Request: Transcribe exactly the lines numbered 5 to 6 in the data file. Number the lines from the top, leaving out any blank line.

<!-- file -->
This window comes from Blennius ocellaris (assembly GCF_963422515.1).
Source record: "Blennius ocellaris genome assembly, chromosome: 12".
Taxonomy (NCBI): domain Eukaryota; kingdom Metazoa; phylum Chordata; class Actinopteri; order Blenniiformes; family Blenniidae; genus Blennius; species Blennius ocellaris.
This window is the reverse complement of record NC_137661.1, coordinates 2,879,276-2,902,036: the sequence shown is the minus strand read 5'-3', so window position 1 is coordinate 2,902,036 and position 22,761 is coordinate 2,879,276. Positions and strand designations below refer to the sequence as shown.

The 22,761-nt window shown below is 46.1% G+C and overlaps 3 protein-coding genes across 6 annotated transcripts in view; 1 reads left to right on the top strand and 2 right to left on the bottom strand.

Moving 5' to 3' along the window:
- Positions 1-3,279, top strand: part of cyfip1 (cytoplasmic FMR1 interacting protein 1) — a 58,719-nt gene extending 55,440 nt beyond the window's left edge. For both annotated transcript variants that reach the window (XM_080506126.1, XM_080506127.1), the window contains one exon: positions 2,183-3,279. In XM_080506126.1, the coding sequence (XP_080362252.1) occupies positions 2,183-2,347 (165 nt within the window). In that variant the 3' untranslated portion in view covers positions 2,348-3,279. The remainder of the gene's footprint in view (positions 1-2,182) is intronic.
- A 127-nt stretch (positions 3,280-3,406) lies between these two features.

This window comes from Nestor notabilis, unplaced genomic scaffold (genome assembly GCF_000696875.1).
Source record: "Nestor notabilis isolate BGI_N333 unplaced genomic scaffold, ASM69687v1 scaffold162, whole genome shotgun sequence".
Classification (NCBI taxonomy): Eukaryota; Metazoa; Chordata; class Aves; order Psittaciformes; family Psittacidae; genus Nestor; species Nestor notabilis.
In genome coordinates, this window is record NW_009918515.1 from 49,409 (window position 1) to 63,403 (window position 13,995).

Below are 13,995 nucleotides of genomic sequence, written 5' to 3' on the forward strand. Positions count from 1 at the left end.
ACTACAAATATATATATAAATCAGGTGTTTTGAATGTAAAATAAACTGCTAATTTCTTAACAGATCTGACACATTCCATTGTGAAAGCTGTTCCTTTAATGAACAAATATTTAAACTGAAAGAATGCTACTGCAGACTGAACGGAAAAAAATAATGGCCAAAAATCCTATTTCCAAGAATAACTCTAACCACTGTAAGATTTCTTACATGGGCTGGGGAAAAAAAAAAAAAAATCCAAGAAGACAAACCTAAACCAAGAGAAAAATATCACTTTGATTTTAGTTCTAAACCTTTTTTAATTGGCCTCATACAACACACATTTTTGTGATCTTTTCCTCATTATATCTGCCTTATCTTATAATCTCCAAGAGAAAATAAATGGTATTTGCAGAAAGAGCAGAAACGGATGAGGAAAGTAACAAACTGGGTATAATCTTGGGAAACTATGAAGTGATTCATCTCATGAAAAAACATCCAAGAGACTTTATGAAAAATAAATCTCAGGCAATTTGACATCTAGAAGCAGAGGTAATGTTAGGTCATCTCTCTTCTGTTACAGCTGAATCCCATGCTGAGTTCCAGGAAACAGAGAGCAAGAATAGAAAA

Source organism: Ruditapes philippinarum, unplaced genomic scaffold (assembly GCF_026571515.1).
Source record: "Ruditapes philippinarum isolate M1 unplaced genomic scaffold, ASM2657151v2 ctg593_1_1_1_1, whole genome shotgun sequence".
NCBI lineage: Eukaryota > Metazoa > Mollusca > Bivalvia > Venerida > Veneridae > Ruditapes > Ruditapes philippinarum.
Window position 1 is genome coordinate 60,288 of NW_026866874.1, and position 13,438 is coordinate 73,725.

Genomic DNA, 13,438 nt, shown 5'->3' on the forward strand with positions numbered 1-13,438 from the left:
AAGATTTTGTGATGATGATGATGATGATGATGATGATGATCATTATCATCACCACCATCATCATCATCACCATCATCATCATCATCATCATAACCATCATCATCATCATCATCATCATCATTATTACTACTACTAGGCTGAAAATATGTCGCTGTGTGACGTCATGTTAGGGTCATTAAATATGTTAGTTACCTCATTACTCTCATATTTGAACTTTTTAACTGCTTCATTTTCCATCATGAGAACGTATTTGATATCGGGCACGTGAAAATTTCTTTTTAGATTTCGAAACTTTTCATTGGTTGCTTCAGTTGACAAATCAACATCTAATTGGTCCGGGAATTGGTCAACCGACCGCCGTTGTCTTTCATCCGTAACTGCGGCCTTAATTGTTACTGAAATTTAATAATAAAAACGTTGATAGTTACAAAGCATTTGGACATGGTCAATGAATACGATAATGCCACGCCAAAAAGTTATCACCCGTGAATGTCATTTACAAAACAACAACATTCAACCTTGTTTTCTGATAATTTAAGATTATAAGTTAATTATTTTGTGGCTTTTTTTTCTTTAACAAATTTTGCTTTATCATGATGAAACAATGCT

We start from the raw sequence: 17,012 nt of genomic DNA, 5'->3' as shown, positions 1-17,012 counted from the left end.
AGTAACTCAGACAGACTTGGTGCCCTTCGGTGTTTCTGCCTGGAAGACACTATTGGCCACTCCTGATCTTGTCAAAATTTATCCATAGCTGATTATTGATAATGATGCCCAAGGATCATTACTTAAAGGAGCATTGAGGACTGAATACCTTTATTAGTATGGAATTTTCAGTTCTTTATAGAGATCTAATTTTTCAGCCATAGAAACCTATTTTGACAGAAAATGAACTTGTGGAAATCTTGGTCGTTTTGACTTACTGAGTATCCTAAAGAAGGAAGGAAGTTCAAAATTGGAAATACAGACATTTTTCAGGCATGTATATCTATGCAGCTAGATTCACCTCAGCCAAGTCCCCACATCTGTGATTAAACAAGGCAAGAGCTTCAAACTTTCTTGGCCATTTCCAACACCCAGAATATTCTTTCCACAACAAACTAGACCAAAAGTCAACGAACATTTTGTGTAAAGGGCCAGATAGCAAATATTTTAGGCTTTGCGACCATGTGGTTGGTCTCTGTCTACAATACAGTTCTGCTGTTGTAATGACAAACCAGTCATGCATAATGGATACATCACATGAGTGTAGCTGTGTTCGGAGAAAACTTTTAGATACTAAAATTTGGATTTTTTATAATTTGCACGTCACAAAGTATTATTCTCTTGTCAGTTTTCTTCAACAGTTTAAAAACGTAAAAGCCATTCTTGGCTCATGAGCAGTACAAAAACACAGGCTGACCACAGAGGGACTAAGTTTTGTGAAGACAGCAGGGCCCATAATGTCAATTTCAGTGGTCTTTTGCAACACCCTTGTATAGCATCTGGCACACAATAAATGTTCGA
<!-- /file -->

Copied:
The 22,761-nt window shown below is 46.1% G+C and overlaps 3 protein-coding genes across 6 annotated transcripts in view; 1 reads left to right on the top strand and 2 right to left on the bottom strand.

Moving 5' to 3' along the window: